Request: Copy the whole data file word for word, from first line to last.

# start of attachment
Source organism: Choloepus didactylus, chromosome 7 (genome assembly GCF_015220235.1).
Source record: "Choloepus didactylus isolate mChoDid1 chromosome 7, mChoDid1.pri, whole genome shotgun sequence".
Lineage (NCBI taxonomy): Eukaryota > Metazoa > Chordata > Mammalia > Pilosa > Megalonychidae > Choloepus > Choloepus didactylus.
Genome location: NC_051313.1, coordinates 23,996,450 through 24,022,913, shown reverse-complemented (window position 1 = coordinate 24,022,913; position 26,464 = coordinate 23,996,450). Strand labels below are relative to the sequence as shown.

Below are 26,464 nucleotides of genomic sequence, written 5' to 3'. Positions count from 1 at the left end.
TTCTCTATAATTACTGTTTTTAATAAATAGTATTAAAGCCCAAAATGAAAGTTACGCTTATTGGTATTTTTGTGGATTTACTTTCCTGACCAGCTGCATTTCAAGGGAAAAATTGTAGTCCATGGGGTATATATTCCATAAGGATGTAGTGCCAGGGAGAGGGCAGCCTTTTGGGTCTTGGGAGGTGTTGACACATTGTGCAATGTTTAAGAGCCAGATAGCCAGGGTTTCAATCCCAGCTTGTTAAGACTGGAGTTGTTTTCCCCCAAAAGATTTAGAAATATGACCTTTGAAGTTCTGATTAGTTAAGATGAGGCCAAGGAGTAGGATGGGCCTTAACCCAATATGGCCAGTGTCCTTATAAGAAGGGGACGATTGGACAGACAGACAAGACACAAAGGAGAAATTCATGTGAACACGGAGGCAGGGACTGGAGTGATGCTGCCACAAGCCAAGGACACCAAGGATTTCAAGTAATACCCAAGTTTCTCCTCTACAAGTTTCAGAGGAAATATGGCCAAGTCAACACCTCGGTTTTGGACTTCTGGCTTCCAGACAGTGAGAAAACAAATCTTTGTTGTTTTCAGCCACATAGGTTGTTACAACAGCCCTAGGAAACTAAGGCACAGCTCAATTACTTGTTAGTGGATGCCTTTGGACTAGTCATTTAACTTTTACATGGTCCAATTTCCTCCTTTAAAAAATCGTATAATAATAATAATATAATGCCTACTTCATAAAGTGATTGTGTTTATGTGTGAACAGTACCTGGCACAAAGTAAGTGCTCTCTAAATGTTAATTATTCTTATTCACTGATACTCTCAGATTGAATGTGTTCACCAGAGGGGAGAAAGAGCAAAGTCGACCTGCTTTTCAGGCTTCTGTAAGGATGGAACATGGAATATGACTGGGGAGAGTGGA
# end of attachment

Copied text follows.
Source organism: Choloepus didactylus, chromosome 7 (genome assembly GCF_015220235.1).
Source record: "Choloepus didactylus isolate mChoDid1 chromosome 7, mChoDid1.pri, whole genome shotgun sequence".
Lineage (NCBI taxonomy): Eukaryota > Metazoa > Chordata > Mammalia > Pilosa > Megalonychidae > Choloepus > Choloepus didactylus.
Genome location: NC_051313.1, coordinates 23,996,450 through 24,022,913, shown reverse-complemented (window position 1 = coordinate 24,022,913; position 26,464 = coordinate 23,996,450). Strand labels below are relative to the sequence as shown.

Below are 26,464 nucleotides of genomic sequence, written 5' to 3'. Positions count from 1 at the left end.
TTCTCTATAATTACTGTTTTTAATAAATAGTATTAAAGCCCAAAATGAAAGTTACGCTTATTGGTATTTTTGTGGATTTACTTTCCTGACCAGCTGCATTTCAAGGGAAAAATTGTAGTCCATGGGGTATATATTCCATAAGGATGTAGTGCCAGGGAGAGGGCAGCCTTTTGGGTCTTGGGAGGTGTTGACACATTGTGCAATGTTTAAGAGCCAGATAGCCAGGGTTTCAATCCCAGCTTGTTAAGACTGGAGTTGTTTTCCCCCAAAAGATTTAGAAATATGACCTTTGAAGTTCTGATTAGTTAAGATGAGGCCAAGGAGTAGGATGGGCCTTAACCCAATATGGCCAGTGTCCTTATAAGAAGGGGACGATTGGACAGACAGACAAGACACAAAGGAGAAATTCATGTGAACACGGAGGCAGGGACTGGAGTGATGCTGCCACAAGCCAAGGACACCAAGGATTTCAAGTAATACCCAAGTTTCTCCTCTACAAGTTTCAGAGGAAATATGGCCAAGTCAACACCTCGGTTTTGGACTTCTGGCTTCCAGACAGTGAGAAAACAAATCTTTGTTGTTTTCAGCCACATAGGTTGTTACAACAGCCCTAGGAAACTAAGGCACAGCTCAATTACTTGTTAGTGGATGCCTTTGGACTAGTCATTTAACTTTTACATGGTCCAATTTCCTCCTTTAAAAAATCGTATAATAATAATAATATAATGCCTACTTCATAAAGTGATTGTGTTTATGTGTGAACAGTACCTGGCACAAAGTAAGTGCTCTCTAAATGTTAATTATTCTTATTCACTGATACTCTCAGATTGAATGTGTTCACCAGAGGGGAGAAAGAGCAAAGTCGACCTGCTTTTCAGGCTTCTGTAAGGATGGAACATGGAATATGACTGGGGAGAGTGGA